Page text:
Big 12 Preview: Oklahoma State’s Burning Question

Posted by Nate Kotisso on October 28th, 2015

This team preview is part of the RTC Big 12 microsite’s preseason coverage.

Burning Question: Will Travis Ford still coach Oklahoma State a year from now?

The year 2000 was solid, by most accounts. Y2K was overrated; civilization moved on. Al Gore was about to rock America’s world as the 43rd president. Supercompanies America Online and Time Warner, merged to form a global Internet partnership that would most definitely last for decades. Oklahoma State basketball was in pretty good shape as well. Eddie Sutton began his 11th season at his alma mater with little to complain about. The Cowboys had reached eight NCAA Tournaments in Sutton’s first 10 seasons in Stillwater, a run that had included a Final Four, two Elite Eights and four Sweet Sixteens. Sutton’s success would continue into the early 2000s, where he would guide the Cowboys to five more Tournaments, the most memorable of which would end in the 2004 Final Four. But all of this success occurred before the night of February 10, 2006 — perhaps the date at which Oklahoma State basketball started heading south.

Head coach Travis Ford is entering his eighth season as Oklahoma State's coach. (Tyler Drabek/Tulsa World)

Travis Ford is entering his eighth season as Oklahoma State’s head coach. (Tyler Drabek/Tulsa World)

That was the night when Sutton was arrested and charged for driving under the influence. With a blood alcohol level (0.22) nearly three times the legal limit in Oklahoma, Sutton drove his SUV “across four lanes of traffic, slammed into the back of another car and then crashed into a tree.” Three days later, the university named Eddie’s son, Sean Sutton, as his interim replacement. Four months after that, as the Hall of Famer sought treatment for alcohol abuse, the younger Sutton was named his father’s permanent replacement. Sean Sutton lasted less than two full years as the head man in Stillwater, with the school forcing his resignation in April 2008 after two subpar seasons that ended in the first round of the NIT. On April 17 of that same year, Oklahoma State hired a new head coach that did not include the last name Sutton: UMass’ Travis Ford.

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Morning Five: 06.13.14 Edition

Posted by nvr1983 on June 13th, 2014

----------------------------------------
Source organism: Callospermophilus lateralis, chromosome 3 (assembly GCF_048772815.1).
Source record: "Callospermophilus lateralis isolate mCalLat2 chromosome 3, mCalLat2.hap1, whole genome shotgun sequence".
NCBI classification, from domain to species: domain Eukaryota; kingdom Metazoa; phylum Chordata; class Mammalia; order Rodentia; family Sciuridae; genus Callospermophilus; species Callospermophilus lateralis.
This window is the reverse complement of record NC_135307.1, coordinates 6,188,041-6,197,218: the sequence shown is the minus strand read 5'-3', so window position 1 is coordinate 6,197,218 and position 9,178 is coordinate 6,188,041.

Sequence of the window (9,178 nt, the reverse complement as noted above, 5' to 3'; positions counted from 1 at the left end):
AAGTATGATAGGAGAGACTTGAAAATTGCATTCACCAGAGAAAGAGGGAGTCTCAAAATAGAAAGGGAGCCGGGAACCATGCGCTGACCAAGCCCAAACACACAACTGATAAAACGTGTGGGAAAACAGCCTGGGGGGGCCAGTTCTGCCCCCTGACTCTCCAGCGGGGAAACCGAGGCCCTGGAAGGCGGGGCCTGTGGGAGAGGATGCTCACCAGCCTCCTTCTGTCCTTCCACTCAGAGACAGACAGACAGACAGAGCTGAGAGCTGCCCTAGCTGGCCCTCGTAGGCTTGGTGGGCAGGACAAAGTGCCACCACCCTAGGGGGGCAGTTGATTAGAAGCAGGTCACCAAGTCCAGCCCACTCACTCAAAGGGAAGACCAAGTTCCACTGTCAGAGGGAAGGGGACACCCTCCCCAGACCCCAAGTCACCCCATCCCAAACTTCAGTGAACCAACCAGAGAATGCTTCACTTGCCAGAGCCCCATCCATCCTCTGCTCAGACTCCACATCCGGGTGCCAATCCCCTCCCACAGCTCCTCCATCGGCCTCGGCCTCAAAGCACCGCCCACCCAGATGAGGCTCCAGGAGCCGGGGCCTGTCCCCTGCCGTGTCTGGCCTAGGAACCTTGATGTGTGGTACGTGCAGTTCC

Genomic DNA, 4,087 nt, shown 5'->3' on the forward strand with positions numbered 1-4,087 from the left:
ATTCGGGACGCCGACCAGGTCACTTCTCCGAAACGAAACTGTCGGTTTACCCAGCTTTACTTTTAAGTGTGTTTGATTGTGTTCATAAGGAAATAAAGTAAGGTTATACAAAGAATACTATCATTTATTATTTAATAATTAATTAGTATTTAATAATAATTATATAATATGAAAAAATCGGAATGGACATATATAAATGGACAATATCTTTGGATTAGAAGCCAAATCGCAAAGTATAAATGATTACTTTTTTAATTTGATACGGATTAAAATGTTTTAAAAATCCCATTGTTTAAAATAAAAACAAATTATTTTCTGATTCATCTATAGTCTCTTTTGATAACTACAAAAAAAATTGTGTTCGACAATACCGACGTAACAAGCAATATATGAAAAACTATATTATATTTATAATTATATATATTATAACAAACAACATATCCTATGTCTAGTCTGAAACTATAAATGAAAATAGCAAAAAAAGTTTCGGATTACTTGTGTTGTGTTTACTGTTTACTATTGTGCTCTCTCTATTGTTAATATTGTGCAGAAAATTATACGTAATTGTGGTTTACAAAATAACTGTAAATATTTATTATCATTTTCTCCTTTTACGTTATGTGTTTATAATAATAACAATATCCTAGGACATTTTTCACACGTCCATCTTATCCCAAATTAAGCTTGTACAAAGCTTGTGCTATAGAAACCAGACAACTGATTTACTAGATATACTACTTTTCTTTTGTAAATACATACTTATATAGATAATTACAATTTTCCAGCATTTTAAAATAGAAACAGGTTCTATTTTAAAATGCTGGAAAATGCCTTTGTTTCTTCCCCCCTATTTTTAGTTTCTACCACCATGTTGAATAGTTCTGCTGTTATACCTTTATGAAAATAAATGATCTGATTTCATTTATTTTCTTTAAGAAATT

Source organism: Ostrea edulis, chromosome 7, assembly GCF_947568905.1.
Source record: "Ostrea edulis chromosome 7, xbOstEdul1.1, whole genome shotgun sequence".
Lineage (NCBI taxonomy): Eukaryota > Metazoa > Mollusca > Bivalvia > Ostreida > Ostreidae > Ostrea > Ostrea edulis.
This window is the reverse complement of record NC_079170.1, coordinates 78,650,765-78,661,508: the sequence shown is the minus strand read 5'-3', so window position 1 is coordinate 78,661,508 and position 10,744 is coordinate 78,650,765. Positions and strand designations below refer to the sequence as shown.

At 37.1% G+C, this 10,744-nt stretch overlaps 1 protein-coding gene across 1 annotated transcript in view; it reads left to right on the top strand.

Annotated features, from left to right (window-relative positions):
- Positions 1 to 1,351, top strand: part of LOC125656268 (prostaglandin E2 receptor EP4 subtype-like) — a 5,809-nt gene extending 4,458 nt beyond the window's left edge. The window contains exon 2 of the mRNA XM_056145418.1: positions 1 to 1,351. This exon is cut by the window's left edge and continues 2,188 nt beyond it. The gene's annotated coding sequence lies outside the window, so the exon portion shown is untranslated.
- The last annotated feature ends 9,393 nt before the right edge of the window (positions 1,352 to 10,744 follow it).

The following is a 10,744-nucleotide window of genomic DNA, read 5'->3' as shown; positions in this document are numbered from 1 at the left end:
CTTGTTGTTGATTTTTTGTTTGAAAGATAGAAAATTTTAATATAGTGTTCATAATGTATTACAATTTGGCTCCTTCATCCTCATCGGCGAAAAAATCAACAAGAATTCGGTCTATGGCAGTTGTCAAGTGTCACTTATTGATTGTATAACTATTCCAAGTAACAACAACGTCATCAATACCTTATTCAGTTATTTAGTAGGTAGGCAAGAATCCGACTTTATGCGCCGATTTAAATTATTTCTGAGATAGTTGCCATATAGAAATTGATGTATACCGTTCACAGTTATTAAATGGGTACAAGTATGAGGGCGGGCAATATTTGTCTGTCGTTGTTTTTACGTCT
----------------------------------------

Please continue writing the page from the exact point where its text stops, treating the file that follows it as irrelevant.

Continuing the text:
1. One of the major criticisms of conference realignment was that it would effectively kill many of the major rivalries that help drive college basketball. One of the best to supposedly disappear was the SyracuseGeorgetown  rivalry. It turns out that did not last too long as the two schools reached an agreement to resume the rivalry in the 2015-16 season. The two sides agreed to a home-and-home deal with the first game at Georgetown and the two teams playing at Syracuse the following season. We hope this starts a trend where schools revive rivalries that ended with conference realignment.
  2. The Bruce Pearl experiment is already reaping benefits for Auburn even if Pearl is still technically under his show-cause penalty. Pearl already picked up Kareem Canty in the most confusing transfer this season and earlier this week he got a commitment from Niagara transfer Antoine Mason. Mason, the son of former NBA star Anthony Mason, averaged 25.6 points per game as a junior, which was second in the nation to only Doug McDermott. Mason might only have one year of eligibility left, but he is a huge pick-up for the Tigers as he will be able to play immediately thanks to a graduate student waiver.
  3. Michigan State lost some big pieces this offseason with the departures of Keith Appling, Adreian Payne, and Gary Harris, but they picked up a big transfer in Eron Harris. The West Virginia transfer averaged 17.2 points per game as a sophomore and will sit out this season, but has two more years of eligibility remaining. Harris reportedly chose Michigan State over Michigan and Purdue. Although the Spartans will take a step back next year with all of their departures we would not expect them to stay down for long with Tom Izzo and with Harris coming in a year they should have a major talent infusion.
  4. You might not have heard of Igor Ibaka before, but you can probably guess from his last name that he is the younger brother of Oklahoma City star Serge (ok, maybe the younger brother part might be kind of hard to figure out. Ibaka, who has played at Northeastern Oklahoma A&M, has committed to play at Oklahoma State after averaging 13.7 points and 9.6 rebounds as a freshman at the junior college. He might seem like a very promising prospect given his pedigree, but we would caution you that he will be 22 in July, which is why he cannot play for a junior college team. According to reports, Ibaka plans on spending the next year finishing up his associates degree then transferring to Oklahoma State in time to play the 2015-16 season.
  5. Jim Larranaga probably will never coach a Miami team as good as the one that the 2012-13 team, but he is putting together a pretty solid group of recruits. His latest addition is Oklahoma State transfer Kamari Murphy who will be transferring to Miami with two years of eligibility remaining. Murphy averaged 6.1 points, 6.3 rebounds, and 1.2 blocks per game last year as a sophomore. Murphy will be one of the rare breed of transfers these days in that he will sit out the upcoming season and be eligible to play in the 2015-16 season. We are not sure what how Larranaga has done it, but he appears to have some kind of Big 12 transfer pipeline as Murphy will be joining Kansas State transfer Angel Rodriguez and Texas transfer Sheldon McClellan on the Hurricane roster.
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